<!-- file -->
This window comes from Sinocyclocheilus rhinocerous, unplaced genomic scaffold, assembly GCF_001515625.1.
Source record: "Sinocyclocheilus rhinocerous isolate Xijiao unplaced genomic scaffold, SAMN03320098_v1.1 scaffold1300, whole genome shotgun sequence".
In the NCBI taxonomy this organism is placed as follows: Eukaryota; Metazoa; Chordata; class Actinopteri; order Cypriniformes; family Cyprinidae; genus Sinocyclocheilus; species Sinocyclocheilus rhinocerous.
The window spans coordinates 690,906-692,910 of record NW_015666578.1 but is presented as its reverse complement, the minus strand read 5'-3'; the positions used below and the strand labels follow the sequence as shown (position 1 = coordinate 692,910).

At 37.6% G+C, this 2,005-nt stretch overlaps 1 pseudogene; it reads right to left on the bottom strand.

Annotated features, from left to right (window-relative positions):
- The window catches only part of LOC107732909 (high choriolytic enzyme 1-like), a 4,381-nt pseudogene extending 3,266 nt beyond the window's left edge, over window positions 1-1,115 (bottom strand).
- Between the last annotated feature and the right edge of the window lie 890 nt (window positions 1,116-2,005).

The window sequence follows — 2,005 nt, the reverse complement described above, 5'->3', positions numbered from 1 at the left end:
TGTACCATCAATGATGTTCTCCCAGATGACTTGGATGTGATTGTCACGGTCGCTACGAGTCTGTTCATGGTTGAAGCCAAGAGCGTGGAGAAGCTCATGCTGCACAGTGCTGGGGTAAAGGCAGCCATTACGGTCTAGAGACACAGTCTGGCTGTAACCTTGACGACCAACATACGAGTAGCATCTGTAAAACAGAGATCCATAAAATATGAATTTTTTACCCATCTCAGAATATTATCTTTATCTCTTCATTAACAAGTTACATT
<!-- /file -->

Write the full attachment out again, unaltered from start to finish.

This window comes from Sinocyclocheilus rhinocerous, unplaced genomic scaffold, assembly GCF_001515625.1.
Source record: "Sinocyclocheilus rhinocerous isolate Xijiao unplaced genomic scaffold, SAMN03320098_v1.1 scaffold1300, whole genome shotgun sequence".
In the NCBI taxonomy this organism is placed as follows: Eukaryota; Metazoa; Chordata; class Actinopteri; order Cypriniformes; family Cyprinidae; genus Sinocyclocheilus; species Sinocyclocheilus rhinocerous.
The window spans coordinates 690,906-692,910 of record NW_015666578.1 but is presented as its reverse complement, the minus strand read 5'-3'; the positions used below and the strand labels follow the sequence as shown (position 1 = coordinate 692,910).

At 37.6% G+C, this 2,005-nt stretch overlaps 1 pseudogene; it reads right to left on the bottom strand.

Annotated features, from left to right (window-relative positions):
- The window catches only part of LOC107732909 (high choriolytic enzyme 1-like), a 4,381-nt pseudogene extending 3,266 nt beyond the window's left edge, over window positions 1-1,115 (bottom strand).
- Between the last annotated feature and the right edge of the window lie 890 nt (window positions 1,116-2,005).

The window sequence follows — 2,005 nt, the reverse complement described above, 5'->3', positions numbered from 1 at the left end:
TGTACCATCAATGATGTTCTCCCAGATGACTTGGATGTGATTGTCACGGTCGCTACGAGTCTGTTCATGGTTGAAGCCAAGAGCGTGGAGAAGCTCATGCTGCACAGTGCTGGGGTAAAGGCAGCCATTACGGTCTAGAGACACAGTCTGGCTGTAACCTTGACGACCAACATACGAGTAGCATCTGTAAAACAGAGATCCATAAAATATGAATTTTTTACCCATCTCAGAATATTATCTTTATCTCTTCATTAACAAGTTACATT